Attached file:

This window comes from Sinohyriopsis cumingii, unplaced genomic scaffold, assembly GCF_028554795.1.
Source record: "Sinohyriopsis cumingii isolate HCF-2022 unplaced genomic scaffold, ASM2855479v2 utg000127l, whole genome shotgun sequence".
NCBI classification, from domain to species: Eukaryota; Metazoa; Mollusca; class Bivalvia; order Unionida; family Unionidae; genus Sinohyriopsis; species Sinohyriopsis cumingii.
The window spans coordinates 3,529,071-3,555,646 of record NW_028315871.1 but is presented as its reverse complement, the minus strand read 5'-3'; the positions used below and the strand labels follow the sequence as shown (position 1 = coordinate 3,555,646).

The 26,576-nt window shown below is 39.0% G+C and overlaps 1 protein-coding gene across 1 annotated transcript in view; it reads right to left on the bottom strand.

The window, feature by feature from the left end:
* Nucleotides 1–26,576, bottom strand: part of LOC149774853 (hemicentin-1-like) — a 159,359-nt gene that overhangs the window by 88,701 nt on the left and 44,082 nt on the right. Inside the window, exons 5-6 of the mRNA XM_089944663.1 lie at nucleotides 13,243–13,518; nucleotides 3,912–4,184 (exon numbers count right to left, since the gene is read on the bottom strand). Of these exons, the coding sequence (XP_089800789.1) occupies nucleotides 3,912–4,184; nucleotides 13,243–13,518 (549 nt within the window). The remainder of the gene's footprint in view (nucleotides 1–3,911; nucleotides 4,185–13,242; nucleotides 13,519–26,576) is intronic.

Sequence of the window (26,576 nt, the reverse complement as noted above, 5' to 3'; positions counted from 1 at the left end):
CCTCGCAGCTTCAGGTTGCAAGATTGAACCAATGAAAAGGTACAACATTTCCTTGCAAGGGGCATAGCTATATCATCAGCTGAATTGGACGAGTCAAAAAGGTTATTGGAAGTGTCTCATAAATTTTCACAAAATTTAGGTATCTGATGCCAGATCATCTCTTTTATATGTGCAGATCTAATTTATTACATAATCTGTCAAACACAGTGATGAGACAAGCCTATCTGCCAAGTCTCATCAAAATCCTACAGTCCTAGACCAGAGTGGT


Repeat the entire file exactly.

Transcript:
This window comes from Sinohyriopsis cumingii, unplaced genomic scaffold, assembly GCF_028554795.1.
Source record: "Sinohyriopsis cumingii isolate HCF-2022 unplaced genomic scaffold, ASM2855479v2 utg000127l, whole genome shotgun sequence".
NCBI classification, from domain to species: Eukaryota; Metazoa; Mollusca; class Bivalvia; order Unionida; family Unionidae; genus Sinohyriopsis; species Sinohyriopsis cumingii.
The window spans coordinates 3,529,071-3,555,646 of record NW_028315871.1 but is presented as its reverse complement, the minus strand read 5'-3'; the positions used below and the strand labels follow the sequence as shown (position 1 = coordinate 3,555,646).

The 26,576-nt window shown below is 39.0% G+C and overlaps 1 protein-coding gene across 1 annotated transcript in view; it reads right to left on the bottom strand.

The window, feature by feature from the left end:
* Nucleotides 1–26,576, bottom strand: part of LOC149774853 (hemicentin-1-like) — a 159,359-nt gene that overhangs the window by 88,701 nt on the left and 44,082 nt on the right. Inside the window, exons 5-6 of the mRNA XM_089944663.1 lie at nucleotides 13,243–13,518; nucleotides 3,912–4,184 (exon numbers count right to left, since the gene is read on the bottom strand). Of these exons, the coding sequence (XP_089800789.1) occupies nucleotides 3,912–4,184; nucleotides 13,243–13,518 (549 nt within the window). The remainder of the gene's footprint in view (nucleotides 1–3,911; nucleotides 4,185–13,242; nucleotides 13,519–26,576) is intronic.

Sequence of the window (26,576 nt, the reverse complement as noted above, 5' to 3'; positions counted from 1 at the left end):
CCTCGCAGCTTCAGGTTGCAAGATTGAACCAATGAAAAGGTACAACATTTCCTTGCAAGGGGCATAGCTATATCATCAGCTGAATTGGACGAGTCAAAAAGGTTATTGGAAGTGTCTCATAAATTTTCACAAAATTTAGGTATCTGATGCCAGATCATCTCTTTTATATGTGCAGATCTAATTTATTACATAATCTGTCAAACACAGTGATGAGACAAGCCTATCTGCCAAGTCTCATCAAAATCCTACAGTCCTAGACCAGAGTGGT